The capacity of interfaith dialogue to unite disparate traditions under a common cause, the importance of offering a voice to the voiceless, and the critical role of faith groups in disaster risk reduction were key talking points at the concluding plenaries of the 2020 G20 Interfaith Forum on October 17.
During the closing session of the virtual conference, KAICIID Secretary General H.E. Faisal bin Muaammar heralded the Forum as the “most successful event” he had ever attended; one that, at a time of great global suffering, had provided a platform for those not often represented on the global stage, and that had underscored the vital role played by faith-based organizations.
“Over the past five days, we have seen evidence from all corners of the world that religious leaders are instrumental in building a better world,” he said.
“Religious communities are promoting strong, inclusive, green, sustainable economies, based on sharing and collaboration. They can be instrumental in educating for equality, inclusion and respect. They can advocate for considering the impact of actions on others,” bin Muaammar added.
Across dozens of plenary sessions and panel discussions, the Forum heard from scores of faith leaders, academic experts, and policymakers, each sharing their thoughts on the most pressing global issues: poverty, hunger, inequality, the COVID-19 pandemic and climate change.
In the coming weeks, their findings will be distilled down to a number of core policy recommendations - including the need to involve faith leaders in the decision making process - which will then be presented to world leaders at November's G20 Summit hosted by Saudi Arabia.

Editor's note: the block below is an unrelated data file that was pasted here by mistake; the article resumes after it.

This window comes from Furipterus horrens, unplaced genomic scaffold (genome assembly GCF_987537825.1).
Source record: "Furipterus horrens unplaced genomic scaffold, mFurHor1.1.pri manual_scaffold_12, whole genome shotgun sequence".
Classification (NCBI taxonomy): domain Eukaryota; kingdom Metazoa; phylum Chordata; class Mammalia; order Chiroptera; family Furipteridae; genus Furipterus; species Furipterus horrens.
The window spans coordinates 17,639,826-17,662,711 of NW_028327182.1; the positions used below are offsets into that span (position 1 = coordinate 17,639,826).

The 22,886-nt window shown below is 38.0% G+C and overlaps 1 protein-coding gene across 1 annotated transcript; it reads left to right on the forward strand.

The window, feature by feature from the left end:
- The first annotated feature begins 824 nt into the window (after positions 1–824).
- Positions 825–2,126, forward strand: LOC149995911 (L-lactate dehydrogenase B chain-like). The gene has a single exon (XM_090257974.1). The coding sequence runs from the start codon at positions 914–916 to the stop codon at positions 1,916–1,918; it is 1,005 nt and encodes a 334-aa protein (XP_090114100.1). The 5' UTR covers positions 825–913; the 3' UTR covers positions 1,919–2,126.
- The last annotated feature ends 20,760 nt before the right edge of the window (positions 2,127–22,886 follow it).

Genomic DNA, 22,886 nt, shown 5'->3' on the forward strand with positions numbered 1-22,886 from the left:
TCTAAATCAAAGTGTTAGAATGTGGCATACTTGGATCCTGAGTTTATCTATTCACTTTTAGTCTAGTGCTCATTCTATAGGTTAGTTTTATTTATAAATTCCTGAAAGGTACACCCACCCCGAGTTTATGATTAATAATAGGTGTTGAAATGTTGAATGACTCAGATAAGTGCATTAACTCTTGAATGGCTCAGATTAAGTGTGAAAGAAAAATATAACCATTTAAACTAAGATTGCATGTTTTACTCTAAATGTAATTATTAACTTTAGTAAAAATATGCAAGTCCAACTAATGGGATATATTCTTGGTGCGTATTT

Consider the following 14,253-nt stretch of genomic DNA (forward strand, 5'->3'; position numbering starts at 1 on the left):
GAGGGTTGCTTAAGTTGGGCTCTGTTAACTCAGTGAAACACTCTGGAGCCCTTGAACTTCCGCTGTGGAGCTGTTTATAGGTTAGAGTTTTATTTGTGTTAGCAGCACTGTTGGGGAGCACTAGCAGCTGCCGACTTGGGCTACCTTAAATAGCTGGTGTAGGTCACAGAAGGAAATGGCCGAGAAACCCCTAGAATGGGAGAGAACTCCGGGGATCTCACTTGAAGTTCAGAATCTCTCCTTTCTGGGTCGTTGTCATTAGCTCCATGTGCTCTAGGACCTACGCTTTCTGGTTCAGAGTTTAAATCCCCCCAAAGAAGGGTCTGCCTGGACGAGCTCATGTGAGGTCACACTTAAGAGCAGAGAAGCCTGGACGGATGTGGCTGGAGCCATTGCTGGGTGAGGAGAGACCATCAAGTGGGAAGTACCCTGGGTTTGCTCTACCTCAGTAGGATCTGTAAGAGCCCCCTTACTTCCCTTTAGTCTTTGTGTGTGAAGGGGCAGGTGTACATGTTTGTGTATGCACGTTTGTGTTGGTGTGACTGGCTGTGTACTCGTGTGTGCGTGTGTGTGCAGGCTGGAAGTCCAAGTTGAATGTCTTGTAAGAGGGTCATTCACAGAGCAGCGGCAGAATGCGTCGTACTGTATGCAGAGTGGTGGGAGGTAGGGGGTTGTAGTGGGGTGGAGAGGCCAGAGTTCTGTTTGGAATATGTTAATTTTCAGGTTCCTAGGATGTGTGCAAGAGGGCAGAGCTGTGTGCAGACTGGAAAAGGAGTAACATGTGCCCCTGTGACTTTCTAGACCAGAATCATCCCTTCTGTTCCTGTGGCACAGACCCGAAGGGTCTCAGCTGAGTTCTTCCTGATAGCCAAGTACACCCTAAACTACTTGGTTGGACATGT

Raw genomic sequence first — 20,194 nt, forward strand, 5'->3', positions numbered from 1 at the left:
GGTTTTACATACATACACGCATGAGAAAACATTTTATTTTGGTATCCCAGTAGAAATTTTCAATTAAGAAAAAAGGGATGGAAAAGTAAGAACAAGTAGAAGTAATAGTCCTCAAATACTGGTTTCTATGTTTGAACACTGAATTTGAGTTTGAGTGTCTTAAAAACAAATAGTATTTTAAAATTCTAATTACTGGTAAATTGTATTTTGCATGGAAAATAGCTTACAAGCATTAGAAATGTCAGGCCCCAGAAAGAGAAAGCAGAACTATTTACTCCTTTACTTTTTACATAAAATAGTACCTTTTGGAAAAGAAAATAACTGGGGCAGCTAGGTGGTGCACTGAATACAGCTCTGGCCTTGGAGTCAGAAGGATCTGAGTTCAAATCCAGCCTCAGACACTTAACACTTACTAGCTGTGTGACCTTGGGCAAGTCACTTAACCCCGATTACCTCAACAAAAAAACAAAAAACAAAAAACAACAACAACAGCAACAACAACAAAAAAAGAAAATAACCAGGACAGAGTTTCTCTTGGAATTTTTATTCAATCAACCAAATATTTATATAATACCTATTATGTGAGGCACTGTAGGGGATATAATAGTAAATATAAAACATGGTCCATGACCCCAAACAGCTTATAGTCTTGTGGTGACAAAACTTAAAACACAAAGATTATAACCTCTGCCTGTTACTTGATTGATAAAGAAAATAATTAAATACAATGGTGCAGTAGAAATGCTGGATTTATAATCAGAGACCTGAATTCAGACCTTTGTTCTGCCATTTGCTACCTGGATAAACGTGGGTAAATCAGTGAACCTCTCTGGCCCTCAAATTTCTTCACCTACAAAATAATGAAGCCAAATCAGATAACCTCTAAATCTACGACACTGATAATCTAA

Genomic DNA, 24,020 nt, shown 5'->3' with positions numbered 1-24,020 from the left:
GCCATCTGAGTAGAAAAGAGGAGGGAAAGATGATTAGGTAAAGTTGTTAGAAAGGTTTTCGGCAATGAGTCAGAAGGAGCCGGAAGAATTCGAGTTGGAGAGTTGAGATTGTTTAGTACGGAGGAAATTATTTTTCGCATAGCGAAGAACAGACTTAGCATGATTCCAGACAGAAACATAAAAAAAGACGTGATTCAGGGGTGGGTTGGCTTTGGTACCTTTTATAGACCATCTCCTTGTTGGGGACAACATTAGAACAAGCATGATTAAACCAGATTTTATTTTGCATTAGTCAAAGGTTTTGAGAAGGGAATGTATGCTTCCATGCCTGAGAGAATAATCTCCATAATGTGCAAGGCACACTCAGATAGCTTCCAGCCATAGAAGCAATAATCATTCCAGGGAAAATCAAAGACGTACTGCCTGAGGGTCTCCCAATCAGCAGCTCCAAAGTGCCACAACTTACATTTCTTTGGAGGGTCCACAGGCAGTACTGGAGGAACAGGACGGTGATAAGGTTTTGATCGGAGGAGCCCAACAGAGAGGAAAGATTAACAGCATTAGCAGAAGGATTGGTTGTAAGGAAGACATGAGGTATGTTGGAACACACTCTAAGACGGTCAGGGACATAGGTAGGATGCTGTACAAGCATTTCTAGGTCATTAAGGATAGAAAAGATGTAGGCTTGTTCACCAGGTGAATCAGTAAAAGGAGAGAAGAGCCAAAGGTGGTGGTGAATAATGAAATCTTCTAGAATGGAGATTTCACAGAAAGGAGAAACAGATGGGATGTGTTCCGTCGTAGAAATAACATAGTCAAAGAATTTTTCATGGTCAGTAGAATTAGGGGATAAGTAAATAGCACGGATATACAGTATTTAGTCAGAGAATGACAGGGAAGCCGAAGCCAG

Articulating that gathering’s aims in a recorded video message, Saudi G20 Sherpa H.E. Dr. Fahad AlMubarak outlined what he described as the Summit’s “strong overarching focus”.
“We are all stakeholders in the international system and we are planning for the success of this historical G20 Leaders’ Summit by building a resilient and long-lasting recovery, ensuring that it tackles inequality and promotes sustainability.”
With these goals aligning closely with those of the G20 Interfaith Forum, conference organizers strongly recommended the formal recognition of the religious platform as an official engagement group in future G20 Summits. According to Dr. Abdullah Alhomaid, Secretary General of the National Committee for Interfaith and Intercultural Dialogue (NCIRD) in the Kingdom of Saudi Arabia, this should be possible.
“It has been emphasised during the last five days that the strength of religious leaders and institutions comes from their work at the grassroots levels. This is true,” he said.
“However, in order for such localised knowledge and experiences to capture the attention of the policymakers, they have to be articulated in a way that makes the recommendations of this Forum more politically relevant, but without losing their moral and spiritual grounds,” Dr. Alhomaid added during the Forum’s closing plenary session.
Throwing ahead to next year’s G20 Interfaith Forum - which will be held in Bologna, Italy - the final day of the conference also heard from Prof. Alberto Melloni, Professor and UNESCO Chair in Religious Pluralism and Peace at the University of Bologna.
“The G20 is a Forum which opens a discussion on the Sustainable Development Goals and the human goals of our planet,” he said.
“But the Interfaith Forum is also a way to give a voice to the voiceless and to speak for other brothers and sisters who are not in the G20: thousands of cultures and countries which have the same hope for peace,” Prof. Melloni added - a point brought home by the more than 2,000 participants from 90 countries who joined this week’s virtual gathering.